Thursday, August 26, 2010

Maine among states with inadequate access for email open record requests

The Maine Center for Public Interest Reporting filed a state open records request for emails from 2005-2007 between the Public Utilities Commission chairman and representatives of wind company First Wind. PUC attorney Joanne Stenack told the center the request could be completed for $10,000, Naomi Schalit of the center reports. "The center then asked for a waiver of the $10,000 cost, under provisions in the state’s FOAA that allow waivers to be granted for noncommercial use of public information," Schalit writes. "They refused to grant the waiver and revised their estimate of the cost for the Center to get the information to $36,239.52." (Read more)

Now what seemed initially like an effort by the PUC to avoid complying with the request may actually be evidence of an archaic email system plaguing, not only Maine but other state governments across the country. "Here's the really surprising thing the Portland Phoenix has learned from just a little research into the matter: the estimate reflects the state's actual cost to extract the information from its e-mail archive, which is so cumbersome that it's next to impossible to actually use," Jeff Inglis reports for the Phoenix. Greg McNeal, Maine's chief information officer, told Inglis responding to a similar request would take one of his two e-mail technicians an entire year of full-time work.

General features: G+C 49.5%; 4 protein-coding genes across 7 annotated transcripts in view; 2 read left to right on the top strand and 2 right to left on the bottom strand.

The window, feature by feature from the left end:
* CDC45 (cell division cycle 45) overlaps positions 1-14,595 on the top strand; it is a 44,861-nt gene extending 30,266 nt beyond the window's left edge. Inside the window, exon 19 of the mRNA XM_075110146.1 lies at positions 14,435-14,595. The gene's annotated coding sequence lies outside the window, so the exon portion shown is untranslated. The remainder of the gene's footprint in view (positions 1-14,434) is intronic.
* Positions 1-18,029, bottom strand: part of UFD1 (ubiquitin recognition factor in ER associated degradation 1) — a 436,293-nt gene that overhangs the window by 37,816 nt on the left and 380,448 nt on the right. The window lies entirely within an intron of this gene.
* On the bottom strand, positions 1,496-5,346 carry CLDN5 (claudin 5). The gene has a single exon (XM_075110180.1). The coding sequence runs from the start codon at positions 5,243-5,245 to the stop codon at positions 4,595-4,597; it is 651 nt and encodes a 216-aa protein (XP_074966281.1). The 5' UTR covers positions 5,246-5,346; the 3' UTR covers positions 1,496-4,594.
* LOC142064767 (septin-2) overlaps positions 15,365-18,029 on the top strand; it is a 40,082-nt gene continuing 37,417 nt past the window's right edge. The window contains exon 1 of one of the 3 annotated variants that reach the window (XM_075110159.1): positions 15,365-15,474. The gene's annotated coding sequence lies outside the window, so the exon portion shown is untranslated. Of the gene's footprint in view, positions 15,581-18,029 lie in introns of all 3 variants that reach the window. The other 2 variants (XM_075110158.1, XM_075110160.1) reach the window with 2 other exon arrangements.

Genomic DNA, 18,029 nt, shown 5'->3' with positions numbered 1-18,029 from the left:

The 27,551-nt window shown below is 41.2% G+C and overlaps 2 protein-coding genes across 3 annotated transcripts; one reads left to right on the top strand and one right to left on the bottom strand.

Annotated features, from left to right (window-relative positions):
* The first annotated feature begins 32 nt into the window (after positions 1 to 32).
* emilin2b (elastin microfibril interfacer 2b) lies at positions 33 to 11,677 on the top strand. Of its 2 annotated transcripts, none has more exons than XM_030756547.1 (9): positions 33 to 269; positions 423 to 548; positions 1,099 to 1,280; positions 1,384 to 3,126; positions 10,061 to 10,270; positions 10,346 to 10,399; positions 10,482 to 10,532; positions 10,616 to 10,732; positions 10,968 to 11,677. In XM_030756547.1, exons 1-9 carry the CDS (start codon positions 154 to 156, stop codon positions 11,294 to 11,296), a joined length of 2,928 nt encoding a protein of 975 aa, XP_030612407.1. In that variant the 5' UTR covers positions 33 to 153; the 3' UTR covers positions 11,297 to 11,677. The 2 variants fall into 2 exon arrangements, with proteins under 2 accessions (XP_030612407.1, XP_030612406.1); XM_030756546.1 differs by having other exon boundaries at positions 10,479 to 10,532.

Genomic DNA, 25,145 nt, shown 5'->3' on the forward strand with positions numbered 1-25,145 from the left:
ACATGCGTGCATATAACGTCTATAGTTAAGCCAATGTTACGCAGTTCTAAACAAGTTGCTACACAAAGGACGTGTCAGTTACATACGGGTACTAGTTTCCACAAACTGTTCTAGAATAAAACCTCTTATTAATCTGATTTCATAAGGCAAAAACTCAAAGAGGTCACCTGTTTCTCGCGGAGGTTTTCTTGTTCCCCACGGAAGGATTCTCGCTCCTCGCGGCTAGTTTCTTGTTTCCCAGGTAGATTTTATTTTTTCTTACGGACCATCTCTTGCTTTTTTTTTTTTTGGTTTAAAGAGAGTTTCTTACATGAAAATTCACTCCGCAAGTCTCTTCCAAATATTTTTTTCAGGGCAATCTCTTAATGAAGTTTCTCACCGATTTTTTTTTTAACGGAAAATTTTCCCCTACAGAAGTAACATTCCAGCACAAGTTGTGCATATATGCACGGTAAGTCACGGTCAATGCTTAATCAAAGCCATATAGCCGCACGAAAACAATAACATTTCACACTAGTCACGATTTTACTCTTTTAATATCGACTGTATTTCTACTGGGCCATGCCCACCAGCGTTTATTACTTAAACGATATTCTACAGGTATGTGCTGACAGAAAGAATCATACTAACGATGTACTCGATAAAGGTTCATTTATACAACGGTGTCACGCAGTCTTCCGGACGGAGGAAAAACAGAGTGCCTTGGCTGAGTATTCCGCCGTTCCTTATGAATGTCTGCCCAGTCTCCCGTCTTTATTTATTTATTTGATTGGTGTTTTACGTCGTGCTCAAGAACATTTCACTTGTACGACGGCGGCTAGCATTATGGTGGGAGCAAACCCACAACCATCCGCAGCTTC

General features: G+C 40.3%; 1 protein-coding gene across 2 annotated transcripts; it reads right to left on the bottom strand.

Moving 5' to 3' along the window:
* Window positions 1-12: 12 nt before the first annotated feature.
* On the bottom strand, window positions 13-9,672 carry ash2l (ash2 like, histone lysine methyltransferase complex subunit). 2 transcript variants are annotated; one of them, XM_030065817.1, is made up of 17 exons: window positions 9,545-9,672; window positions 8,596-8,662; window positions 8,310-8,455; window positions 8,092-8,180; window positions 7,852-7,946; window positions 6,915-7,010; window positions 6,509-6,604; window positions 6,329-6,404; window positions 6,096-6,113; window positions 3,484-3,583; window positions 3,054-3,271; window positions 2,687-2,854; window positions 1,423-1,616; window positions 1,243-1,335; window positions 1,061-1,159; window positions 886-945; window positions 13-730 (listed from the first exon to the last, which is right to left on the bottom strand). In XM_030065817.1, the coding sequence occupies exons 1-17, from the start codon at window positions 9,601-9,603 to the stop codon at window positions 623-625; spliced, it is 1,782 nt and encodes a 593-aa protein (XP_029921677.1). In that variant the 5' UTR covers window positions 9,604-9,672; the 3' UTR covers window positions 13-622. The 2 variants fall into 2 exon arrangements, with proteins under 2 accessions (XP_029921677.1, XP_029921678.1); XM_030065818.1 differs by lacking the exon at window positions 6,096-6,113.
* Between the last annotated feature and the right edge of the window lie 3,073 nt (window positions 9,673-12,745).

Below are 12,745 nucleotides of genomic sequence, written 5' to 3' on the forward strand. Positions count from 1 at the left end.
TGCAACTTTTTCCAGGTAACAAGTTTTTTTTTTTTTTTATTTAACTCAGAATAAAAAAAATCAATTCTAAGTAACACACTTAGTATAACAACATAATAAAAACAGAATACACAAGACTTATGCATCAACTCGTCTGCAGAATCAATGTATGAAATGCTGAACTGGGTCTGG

"McNeal calls the backup mechanism 'archaic,' and says he has been lobbying to improve it for some time now, but the state lacks both funding and a working example to adapt to Maine's needs," Inglis writes. McNeal and state archivist David Cheever say the problem isn't unique to Maine either, which has "roughly 12,000 state e-mail accounts, with thousands upon thousands of actual messages, which must all be backed up in a way that must somehow or other be accessible to the public and yet secure from destruction," Inglis writes.

"Neither of them is aware of a state government that has a timely, inexpensive storage-and-retrieval method for state officials' e-mail messages," Inglis writes. Cheever said the state can't afford to experiment with other systems: "We don't have the money to be wrong," he told Inglis. Schalit told the Phoenix if the claim is true Maine's system is "mind-boggling for anybody who has an interest in history. If this is the kind of system they have installed for government business, there's something wrong with the system." (Read more)

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